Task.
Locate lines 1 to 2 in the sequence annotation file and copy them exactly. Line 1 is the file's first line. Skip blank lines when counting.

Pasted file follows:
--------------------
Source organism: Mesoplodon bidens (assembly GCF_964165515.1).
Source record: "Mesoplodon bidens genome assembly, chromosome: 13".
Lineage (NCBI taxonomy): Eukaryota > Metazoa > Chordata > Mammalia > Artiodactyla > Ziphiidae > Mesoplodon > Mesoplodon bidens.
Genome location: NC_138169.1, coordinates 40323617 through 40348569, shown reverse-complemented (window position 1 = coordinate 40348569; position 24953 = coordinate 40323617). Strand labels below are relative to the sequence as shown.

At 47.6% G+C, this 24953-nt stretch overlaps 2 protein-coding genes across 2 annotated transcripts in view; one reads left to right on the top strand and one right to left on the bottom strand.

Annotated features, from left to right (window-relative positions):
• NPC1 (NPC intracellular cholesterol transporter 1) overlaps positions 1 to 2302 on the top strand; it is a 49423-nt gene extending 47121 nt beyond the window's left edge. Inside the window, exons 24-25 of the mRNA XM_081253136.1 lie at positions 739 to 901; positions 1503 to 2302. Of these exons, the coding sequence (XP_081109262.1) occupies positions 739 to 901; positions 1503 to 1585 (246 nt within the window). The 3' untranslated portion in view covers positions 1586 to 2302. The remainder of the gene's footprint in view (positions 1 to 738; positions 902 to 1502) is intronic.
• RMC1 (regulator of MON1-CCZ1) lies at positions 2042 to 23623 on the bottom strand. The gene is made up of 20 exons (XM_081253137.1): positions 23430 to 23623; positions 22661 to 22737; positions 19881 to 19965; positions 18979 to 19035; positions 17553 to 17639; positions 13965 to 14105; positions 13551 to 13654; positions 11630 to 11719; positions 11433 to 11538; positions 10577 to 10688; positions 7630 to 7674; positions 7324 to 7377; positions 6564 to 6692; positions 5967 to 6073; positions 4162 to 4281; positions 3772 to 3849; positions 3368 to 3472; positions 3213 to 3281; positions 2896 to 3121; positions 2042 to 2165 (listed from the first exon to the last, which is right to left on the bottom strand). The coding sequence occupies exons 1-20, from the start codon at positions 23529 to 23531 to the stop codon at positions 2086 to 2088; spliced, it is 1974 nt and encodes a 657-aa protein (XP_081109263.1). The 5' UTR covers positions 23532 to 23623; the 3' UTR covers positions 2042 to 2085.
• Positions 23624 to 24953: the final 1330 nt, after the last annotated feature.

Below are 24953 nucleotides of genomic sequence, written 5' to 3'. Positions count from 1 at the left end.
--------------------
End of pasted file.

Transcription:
Source organism: Mesoplodon bidens (assembly GCF_964165515.1).
Source record: "Mesoplodon bidens genome assembly, chromosome: 13".